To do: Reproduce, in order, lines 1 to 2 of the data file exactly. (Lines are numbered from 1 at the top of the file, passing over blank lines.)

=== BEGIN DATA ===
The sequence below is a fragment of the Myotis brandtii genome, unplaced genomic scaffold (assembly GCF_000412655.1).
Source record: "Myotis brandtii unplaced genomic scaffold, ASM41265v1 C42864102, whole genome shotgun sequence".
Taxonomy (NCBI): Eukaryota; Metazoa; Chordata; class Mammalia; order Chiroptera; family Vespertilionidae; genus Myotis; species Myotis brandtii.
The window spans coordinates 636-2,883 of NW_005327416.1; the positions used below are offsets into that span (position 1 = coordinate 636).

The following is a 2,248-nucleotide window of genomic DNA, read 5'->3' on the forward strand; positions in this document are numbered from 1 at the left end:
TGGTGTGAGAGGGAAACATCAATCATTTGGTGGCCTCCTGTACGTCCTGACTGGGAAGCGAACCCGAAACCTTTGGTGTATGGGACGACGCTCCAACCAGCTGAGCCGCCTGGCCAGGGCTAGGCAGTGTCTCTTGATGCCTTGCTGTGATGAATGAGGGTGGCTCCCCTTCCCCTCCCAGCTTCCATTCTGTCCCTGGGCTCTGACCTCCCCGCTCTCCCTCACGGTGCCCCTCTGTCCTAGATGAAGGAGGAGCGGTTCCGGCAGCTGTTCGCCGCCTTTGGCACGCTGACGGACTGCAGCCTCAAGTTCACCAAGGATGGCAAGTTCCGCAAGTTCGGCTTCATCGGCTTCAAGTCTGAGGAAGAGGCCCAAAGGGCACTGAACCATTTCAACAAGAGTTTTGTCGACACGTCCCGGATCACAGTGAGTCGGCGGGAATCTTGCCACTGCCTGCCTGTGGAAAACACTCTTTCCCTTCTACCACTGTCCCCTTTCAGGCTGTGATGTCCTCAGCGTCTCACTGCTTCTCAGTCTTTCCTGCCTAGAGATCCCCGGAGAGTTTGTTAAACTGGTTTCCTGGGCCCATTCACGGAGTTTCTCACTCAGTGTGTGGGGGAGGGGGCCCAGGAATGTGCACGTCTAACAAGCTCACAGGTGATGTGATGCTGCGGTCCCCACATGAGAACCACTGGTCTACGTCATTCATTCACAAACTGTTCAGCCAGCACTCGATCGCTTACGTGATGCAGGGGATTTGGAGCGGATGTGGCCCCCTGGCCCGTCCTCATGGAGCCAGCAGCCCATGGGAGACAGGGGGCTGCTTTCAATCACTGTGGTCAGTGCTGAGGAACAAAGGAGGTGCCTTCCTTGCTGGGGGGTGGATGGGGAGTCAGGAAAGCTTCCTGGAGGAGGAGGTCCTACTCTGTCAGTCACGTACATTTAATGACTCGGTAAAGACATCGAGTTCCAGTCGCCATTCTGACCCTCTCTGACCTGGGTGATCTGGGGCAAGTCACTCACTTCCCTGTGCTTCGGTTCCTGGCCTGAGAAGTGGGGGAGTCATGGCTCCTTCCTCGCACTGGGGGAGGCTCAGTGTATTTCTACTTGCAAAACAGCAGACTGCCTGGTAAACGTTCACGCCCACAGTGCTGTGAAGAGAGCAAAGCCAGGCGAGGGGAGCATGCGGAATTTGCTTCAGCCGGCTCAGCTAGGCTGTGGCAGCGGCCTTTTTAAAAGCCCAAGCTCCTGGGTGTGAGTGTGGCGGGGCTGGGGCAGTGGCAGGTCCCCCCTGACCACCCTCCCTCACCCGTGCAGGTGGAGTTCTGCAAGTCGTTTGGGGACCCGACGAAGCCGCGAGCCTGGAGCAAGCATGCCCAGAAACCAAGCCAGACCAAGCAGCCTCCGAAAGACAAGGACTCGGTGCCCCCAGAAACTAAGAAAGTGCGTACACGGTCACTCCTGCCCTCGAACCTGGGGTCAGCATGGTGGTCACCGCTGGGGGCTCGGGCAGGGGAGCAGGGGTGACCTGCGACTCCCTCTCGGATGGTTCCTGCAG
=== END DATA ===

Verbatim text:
The sequence below is a fragment of the Myotis brandtii genome, unplaced genomic scaffold (assembly GCF_000412655.1).
Source record: "Myotis brandtii unplaced genomic scaffold, ASM41265v1 C42864102, whole genome shotgun sequence".